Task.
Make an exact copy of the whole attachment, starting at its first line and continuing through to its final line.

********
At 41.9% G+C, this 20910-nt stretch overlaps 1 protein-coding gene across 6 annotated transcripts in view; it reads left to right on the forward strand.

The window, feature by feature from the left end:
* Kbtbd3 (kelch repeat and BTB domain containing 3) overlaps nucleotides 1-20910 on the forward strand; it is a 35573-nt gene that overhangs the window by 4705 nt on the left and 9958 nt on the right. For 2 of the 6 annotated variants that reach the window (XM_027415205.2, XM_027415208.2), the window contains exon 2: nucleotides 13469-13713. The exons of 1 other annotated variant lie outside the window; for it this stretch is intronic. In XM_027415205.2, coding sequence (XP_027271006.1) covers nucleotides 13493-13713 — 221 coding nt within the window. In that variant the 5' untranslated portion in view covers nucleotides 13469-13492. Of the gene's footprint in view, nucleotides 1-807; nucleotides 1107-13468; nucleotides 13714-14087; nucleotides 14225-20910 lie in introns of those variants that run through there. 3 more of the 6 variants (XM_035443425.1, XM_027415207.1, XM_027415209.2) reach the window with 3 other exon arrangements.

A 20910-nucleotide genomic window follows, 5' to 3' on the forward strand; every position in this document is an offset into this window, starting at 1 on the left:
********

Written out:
At 41.9% G+C, this 20910-nt stretch overlaps 1 protein-coding gene across 6 annotated transcripts in view; it reads left to right on the forward strand.

The window, feature by feature from the left end:
* Kbtbd3 (kelch repeat and BTB domain containing 3) overlaps nucleotides 1-20910 on the forward strand; it is a 35573-nt gene that overhangs the window by 4705 nt on the left and 9958 nt on the right. For 2 of the 6 annotated variants that reach the window (XM_027415205.2, XM_027415208.2), the window contains exon 2: nucleotides 13469-13713. The exons of 1 other annotated variant lie outside the window; for it this stretch is intronic. In XM_027415205.2, coding sequence (XP_027271006.1) covers nucleotides 13493-13713 — 221 coding nt within the window. In that variant the 5' untranslated portion in view covers nucleotides 13469-13492. Of the gene's footprint in view, nucleotides 1-807; nucleotides 1107-13468; nucleotides 13714-14087; nucleotides 14225-20910 lie in introns of those variants that run through there. 3 more of the 6 variants (XM_035443425.1, XM_027415207.1, XM_027415209.2) reach the window with 3 other exon arrangements.

A 20910-nucleotide genomic window follows, 5' to 3' on the forward strand; every position in this document is an offset into this window, starting at 1 on the left: